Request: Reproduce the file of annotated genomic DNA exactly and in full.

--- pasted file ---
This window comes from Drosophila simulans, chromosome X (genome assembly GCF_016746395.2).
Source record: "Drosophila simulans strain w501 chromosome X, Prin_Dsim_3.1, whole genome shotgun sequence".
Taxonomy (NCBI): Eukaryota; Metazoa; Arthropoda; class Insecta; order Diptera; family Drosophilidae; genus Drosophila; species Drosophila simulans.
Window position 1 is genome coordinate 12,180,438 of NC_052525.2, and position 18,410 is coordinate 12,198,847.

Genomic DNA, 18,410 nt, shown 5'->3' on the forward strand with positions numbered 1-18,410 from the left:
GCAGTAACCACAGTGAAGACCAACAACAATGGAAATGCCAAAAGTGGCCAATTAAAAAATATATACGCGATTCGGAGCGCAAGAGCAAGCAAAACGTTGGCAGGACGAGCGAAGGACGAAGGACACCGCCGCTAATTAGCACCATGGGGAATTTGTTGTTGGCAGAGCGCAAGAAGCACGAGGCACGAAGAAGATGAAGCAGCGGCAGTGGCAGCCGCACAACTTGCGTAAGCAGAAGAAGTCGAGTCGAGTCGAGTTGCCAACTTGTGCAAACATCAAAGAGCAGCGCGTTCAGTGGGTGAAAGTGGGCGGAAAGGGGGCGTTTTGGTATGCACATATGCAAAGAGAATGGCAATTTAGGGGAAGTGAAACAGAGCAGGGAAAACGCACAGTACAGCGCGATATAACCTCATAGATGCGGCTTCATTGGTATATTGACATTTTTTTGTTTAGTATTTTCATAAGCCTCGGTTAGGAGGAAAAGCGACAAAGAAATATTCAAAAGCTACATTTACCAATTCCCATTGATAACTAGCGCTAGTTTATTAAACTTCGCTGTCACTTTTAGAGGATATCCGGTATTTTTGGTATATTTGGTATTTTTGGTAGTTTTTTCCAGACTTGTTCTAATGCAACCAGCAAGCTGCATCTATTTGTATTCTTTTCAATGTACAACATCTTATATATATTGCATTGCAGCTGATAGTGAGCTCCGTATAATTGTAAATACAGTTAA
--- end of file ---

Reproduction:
This window comes from Drosophila simulans, chromosome X (genome assembly GCF_016746395.2).
Source record: "Drosophila simulans strain w501 chromosome X, Prin_Dsim_3.1, whole genome shotgun sequence".
Taxonomy (NCBI): Eukaryota; Metazoa; Arthropoda; class Insecta; order Diptera; family Drosophilidae; genus Drosophila; species Drosophila simulans.
Window position 1 is genome coordinate 12,180,438 of NC_052525.2, and position 18,410 is coordinate 12,198,847.

Genomic DNA, 18,410 nt, shown 5'->3' on the forward strand with positions numbered 1-18,410 from the left:
GCAGTAACCACAGTGAAGACCAACAACAATGGAAATGCCAAAAGTGGCCAATTAAAAAATATATACGCGATTCGGAGCGCAAGAGCAAGCAAAACGTTGGCAGGACGAGCGAAGGACGAAGGACACCGCCGCTAATTAGCACCATGGGGAATTTGTTGTTGGCAGAGCGCAAGAAGCACGAGGCACGAAGAAGATGAAGCAGCGGCAGTGGCAGCCGCACAACTTGCGTAAGCAGAAGAAGTCGAGTCGAGTCGAGTTGCCAACTTGTGCAAACATCAAAGAGCAGCGCGTTCAGTGGGTGAAAGTGGGCGGAAAGGGGGCGTTTTGGTATGCACATATGCAAAGAGAATGGCAATTTAGGGGAAGTGAAACAGAGCAGGGAAAACGCACAGTACAGCGCGATATAACCTCATAGATGCGGCTTCATTGGTATATTGACATTTTTTTGTTTAGTATTTTCATAAGCCTCGGTTAGGAGGAAAAGCGACAAAGAAATATTCAAAAGCTACATTTACCAATTCCCATTGATAACTAGCGCTAGTTTATTAAACTTCGCTGTCACTTTTAGAGGATATCCGGTATTTTTGGTATATTTGGTATTTTTGGTAGTTTTTTCCAGACTTGTTCTAATGCAACCAGCAAGCTGCATCTATTTGTATTCTTTTCAATGTACAACATCTTATATATATTGCATTGCAGCTGATAGTGAGCTCCGTATAATTGTAAATACAGTTAA